JF: I totally get why people would say this. We want to be really transparent. We have some stuff planned that will take a lot of the steam out of this argument. Our style is transparent. The two main reasons we haven’t done this is it’s been such a work in progress that we haven’t got to the point where we can totally open the kimono. The other is just from an organization standpoint we just haven’t had anyone to lead this in the sense of being an external science liaison type.
MN: Many people have the impression that you are the hardest working man in the Twitter-verse. What drives you to create this?
JF: Mostly rage. Just joking. I love this stuff. There is no way I am looking back at this point of my life and not thinking it was an amazing time. When do you ever get an opportunity like this? I am going to work as hard as I possibly can to see what we can create here.
MN: Many readers asked questions around “Content Analysis” Why does this section rarely match with the user ACTUALLY tweets about? How is that derived?
JF: There are a lot of things going on here. This biggest determinant as to whether the topics we show for you make sense or not is totally related to how many of your tweets we have run our semantic analysis against.
We are processing millions of tweets per day through our topic analysis to try to understand what people are talking about. Depending on when and how often you’ve been processed we might end up with some random stuff for you. Over time this totally works itself out but we have struggled to scale here. We are about to have a big release though that should make a huge impact here.
MN: What is the profitability plan for Klout? Is the plan to make money from partnerships or will there be a Freemium plan in the future?
JF: The plan for us is to do everything we can to be the standard of influence. If we can make that happen we’ll have plenty of monetization opportunities.
In the near term we are in low effort revenue that helps us learn where our data drives value. Klout perks is a good example of this.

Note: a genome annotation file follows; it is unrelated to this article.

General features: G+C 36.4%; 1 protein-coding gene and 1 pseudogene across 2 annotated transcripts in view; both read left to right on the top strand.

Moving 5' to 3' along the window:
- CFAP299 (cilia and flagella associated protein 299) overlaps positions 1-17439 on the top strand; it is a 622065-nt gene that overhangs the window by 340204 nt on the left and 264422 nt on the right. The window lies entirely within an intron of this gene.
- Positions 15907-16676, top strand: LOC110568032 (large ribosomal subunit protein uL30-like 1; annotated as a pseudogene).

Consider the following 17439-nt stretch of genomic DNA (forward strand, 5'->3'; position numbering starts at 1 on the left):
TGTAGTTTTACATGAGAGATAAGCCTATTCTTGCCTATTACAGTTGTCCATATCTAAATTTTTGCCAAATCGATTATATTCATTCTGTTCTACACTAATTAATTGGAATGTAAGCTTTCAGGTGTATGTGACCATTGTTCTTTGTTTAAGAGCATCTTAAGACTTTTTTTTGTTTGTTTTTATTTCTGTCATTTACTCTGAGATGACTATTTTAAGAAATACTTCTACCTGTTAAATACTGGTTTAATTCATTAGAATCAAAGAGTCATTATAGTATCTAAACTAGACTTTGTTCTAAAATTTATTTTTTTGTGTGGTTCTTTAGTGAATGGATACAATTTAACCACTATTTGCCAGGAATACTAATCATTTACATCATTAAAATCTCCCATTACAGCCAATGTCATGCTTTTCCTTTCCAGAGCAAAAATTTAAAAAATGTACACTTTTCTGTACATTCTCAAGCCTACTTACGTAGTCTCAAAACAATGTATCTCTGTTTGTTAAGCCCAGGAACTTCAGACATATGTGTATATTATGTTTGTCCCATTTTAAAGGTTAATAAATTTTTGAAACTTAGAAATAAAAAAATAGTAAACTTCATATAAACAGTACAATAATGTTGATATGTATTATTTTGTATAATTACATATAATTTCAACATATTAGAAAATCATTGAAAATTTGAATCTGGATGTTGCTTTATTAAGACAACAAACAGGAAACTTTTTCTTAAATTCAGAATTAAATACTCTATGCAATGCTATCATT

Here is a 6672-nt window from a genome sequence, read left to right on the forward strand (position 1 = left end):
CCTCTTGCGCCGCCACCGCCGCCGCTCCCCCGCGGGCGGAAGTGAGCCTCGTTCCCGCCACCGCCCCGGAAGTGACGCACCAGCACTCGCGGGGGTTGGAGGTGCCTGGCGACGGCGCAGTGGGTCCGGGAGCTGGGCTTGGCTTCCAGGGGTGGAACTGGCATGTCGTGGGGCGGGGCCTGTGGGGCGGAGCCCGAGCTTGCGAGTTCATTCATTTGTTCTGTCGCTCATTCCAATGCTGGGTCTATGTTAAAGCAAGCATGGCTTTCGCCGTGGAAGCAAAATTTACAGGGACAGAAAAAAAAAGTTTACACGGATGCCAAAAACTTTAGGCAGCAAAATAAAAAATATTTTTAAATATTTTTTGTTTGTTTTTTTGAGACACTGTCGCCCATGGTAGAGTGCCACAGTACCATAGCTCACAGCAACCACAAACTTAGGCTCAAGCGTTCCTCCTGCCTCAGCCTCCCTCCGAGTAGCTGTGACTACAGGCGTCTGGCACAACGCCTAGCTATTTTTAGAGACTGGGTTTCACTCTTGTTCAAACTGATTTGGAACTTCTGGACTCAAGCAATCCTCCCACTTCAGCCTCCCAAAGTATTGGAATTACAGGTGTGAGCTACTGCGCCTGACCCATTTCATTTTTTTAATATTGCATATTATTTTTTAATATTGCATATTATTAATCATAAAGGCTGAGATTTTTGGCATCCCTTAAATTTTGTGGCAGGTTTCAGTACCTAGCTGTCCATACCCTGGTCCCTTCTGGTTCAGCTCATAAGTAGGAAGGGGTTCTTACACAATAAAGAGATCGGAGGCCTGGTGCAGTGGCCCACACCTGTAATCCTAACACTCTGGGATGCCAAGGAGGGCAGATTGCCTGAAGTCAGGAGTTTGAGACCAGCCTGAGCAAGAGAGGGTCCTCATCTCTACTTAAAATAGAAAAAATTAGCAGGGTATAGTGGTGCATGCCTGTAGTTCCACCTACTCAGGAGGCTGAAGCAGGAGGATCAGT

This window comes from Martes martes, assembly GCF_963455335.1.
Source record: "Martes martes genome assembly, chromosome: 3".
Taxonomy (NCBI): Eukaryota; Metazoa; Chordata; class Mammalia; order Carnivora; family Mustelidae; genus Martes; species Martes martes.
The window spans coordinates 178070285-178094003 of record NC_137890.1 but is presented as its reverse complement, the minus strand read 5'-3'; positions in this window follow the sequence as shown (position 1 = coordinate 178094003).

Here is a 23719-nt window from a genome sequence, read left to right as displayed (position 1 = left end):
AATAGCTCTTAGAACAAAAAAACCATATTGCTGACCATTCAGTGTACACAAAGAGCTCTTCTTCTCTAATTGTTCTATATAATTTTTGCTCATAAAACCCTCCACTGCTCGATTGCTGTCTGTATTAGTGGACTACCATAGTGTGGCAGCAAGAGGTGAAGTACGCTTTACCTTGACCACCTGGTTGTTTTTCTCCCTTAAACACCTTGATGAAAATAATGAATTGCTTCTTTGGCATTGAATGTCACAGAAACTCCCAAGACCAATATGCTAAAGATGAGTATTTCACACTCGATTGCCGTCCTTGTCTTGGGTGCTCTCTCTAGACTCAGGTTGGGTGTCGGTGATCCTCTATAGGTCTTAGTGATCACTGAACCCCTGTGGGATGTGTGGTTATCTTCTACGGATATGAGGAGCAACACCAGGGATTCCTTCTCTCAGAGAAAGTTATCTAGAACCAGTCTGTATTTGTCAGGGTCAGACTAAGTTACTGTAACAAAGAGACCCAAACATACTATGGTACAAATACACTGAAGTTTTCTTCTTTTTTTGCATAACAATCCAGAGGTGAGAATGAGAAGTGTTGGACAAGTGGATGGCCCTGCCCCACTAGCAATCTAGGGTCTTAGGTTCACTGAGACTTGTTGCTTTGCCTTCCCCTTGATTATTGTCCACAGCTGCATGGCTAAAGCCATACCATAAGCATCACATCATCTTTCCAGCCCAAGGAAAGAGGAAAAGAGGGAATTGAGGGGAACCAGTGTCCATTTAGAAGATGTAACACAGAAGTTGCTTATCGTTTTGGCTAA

MN: Seriously, what the hell is in the secret sauce?
JF: I was always impressed with Google in the sense that page rank is totally understandable (in fact you can download the paper for the exact algorithm). The challenge is when you think of performing those calculations at internet scale. In a lot of ways I like to think that some of that is true for us too. We aren’t magical and didn’t invent any math. We offer a perspective that seems to make sense to most people. The real challenge is doing this at scale and driving acceptance of your data. That’s going to be the real test for us.
Thank you first to Joe Fernandez for agreeing to part of this. Thanks to Klout for your support and making this a better series. Also, big thanks to the following people who submitted questions (listed in order of Klout Score, of course – all over 50, my followers and readers rock!): @MissDestructo, @Prebynski, @LindaPerryBarr, @JustinHerman, @KseniaCoffman . If I missed you, please let me know and I will edit the post to add you. Many people asked similar questions, and you all deserve your proper credit.
So, there you have the answers that I wanted. At this point in the series (one article left) what are your questions and comments? I would love to have your input down the home stretch. Note: Joe had wanted to do a Skype interview but schedules didn’t permit. It was my fault our schedules didn’t connect. My apologies to anyone looking forward to that…